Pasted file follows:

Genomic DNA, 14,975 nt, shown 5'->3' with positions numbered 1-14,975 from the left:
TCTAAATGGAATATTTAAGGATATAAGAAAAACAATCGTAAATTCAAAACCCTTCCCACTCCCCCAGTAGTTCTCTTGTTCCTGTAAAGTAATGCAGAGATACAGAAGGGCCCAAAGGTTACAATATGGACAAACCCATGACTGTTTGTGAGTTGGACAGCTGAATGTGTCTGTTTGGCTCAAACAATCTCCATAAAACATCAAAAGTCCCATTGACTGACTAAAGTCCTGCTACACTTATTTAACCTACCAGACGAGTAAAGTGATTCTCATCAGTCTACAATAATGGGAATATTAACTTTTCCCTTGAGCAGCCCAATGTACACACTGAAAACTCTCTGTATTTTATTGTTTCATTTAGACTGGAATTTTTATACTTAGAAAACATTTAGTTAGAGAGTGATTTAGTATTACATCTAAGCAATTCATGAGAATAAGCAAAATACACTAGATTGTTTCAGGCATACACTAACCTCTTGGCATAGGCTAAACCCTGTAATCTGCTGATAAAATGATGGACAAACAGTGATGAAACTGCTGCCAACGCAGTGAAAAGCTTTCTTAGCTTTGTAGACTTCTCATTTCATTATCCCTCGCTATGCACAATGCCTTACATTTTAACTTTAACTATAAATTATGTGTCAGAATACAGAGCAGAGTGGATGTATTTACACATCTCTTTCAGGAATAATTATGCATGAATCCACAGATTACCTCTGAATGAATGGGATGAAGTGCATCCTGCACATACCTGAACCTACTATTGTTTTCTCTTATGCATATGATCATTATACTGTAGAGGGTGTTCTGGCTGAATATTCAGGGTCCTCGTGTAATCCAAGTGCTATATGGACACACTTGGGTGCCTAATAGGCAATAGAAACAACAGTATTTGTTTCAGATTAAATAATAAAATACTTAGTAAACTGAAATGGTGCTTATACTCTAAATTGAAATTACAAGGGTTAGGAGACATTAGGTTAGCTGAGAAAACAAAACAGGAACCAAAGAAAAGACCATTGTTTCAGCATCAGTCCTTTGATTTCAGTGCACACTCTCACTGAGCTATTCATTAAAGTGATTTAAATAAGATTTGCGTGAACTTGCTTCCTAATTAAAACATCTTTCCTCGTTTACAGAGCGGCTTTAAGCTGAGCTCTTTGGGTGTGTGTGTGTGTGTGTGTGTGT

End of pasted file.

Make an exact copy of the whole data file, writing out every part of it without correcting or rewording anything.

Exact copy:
Genomic DNA, 14,975 nt, shown 5'->3' with positions numbered 1-14,975 from the left:
TCTAAATGGAATATTTAAGGATATAAGAAAAACAATCGTAAATTCAAAACCCTTCCCACTCCCCCAGTAGTTCTCTTGTTCCTGTAAAGTAATGCAGAGATACAGAAGGGCCCAAAGGTTACAATATGGACAAACCCATGACTGTTTGTGAGTTGGACAGCTGAATGTGTCTGTTTGGCTCAAACAATCTCCATAAAACATCAAAAGTCCCATTGACTGACTAAAGTCCTGCTACACTTATTTAACCTACCAGACGAGTAAAGTGATTCTCATCAGTCTACAATAATGGGAATATTAACTTTTCCCTTGAGCAGCCCAATGTACACACTGAAAACTCTCTGTATTTTATTGTTTCATTTAGACTGGAATTTTTATACTTAGAAAACATTTAGTTAGAGAGTGATTTAGTATTACATCTAAGCAATTCATGAGAATAAGCAAAATACACTAGATTGTTTCAGGCATACACTAACCTCTTGGCATAGGCTAAACCCTGTAATCTGCTGATAAAATGATGGACAAACAGTGATGAAACTGCTGCCAACGCAGTGAAAAGCTTTCTTAGCTTTGTAGACTTCTCATTTCATTATCCCTCGCTATGCACAATGCCTTACATTTTAACTTTAACTATAAATTATGTGTCAGAATACAGAGCAGAGTGGATGTATTTACACATCTCTTTCAGGAATAATTATGCATGAATCCACAGATTACCTCTGAATGAATGGGATGAAGTGCATCCTGCACATACCTGAACCTACTATTGTTTTCTCTTATGCATATGATCATTATACTGTAGAGGGTGTTCTGGCTGAATATTCAGGGTCCTCGTGTAATCCAAGTGCTATATGGACACACTTGGGTGCCTAATAGGCAATAGAAACAACAGTATTTGTTTCAGATTAAATAATAAAATACTTAGTAAACTGAAATGGTGCTTATACTCTAAATTGAAATTACAAGGGTTAGGAGACATTAGGTTAGCTGAGAAAACAAAACAGGAACCAAAGAAAAGACCATTGTTTCAGCATCAGTCCTTTGATTTCAGTGCACACTCTCACTGAGCTATTCATTAAAGTGATTTAAATAAGATTTGCGTGAACTTGCTTCCTAATTAAAACATCTTTCCTCGTTTACAGAGCGGCTTTAAGCTGAGCTCTTTGGGTGTGTGTGTGTGTGTGTGTGTGT